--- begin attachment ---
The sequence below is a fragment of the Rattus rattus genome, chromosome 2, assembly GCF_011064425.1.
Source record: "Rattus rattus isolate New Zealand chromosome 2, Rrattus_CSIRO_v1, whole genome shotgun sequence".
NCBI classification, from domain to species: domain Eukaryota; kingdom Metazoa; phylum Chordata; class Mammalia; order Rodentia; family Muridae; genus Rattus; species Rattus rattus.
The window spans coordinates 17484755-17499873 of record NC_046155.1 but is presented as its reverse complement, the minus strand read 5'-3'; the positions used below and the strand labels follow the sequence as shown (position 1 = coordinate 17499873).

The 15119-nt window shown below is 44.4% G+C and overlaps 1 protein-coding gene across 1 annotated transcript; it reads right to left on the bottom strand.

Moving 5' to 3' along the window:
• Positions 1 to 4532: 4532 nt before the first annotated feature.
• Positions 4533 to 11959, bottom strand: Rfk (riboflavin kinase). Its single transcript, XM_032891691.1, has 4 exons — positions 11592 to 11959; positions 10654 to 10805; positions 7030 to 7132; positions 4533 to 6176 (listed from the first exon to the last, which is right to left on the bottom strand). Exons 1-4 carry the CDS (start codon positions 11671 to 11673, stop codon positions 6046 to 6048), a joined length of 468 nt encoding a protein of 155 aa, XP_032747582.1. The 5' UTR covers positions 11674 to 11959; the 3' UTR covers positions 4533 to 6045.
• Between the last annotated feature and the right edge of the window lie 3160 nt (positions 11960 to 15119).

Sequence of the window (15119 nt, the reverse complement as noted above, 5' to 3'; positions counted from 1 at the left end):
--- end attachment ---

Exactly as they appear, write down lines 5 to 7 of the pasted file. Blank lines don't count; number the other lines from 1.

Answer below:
The 15119-nt window shown below is 44.4% G+C and overlaps 1 protein-coding gene across 1 annotated transcript; it reads right to left on the bottom strand.

Moving 5' to 3' along the window:
• Positions 1 to 4532: 4532 nt before the first annotated feature.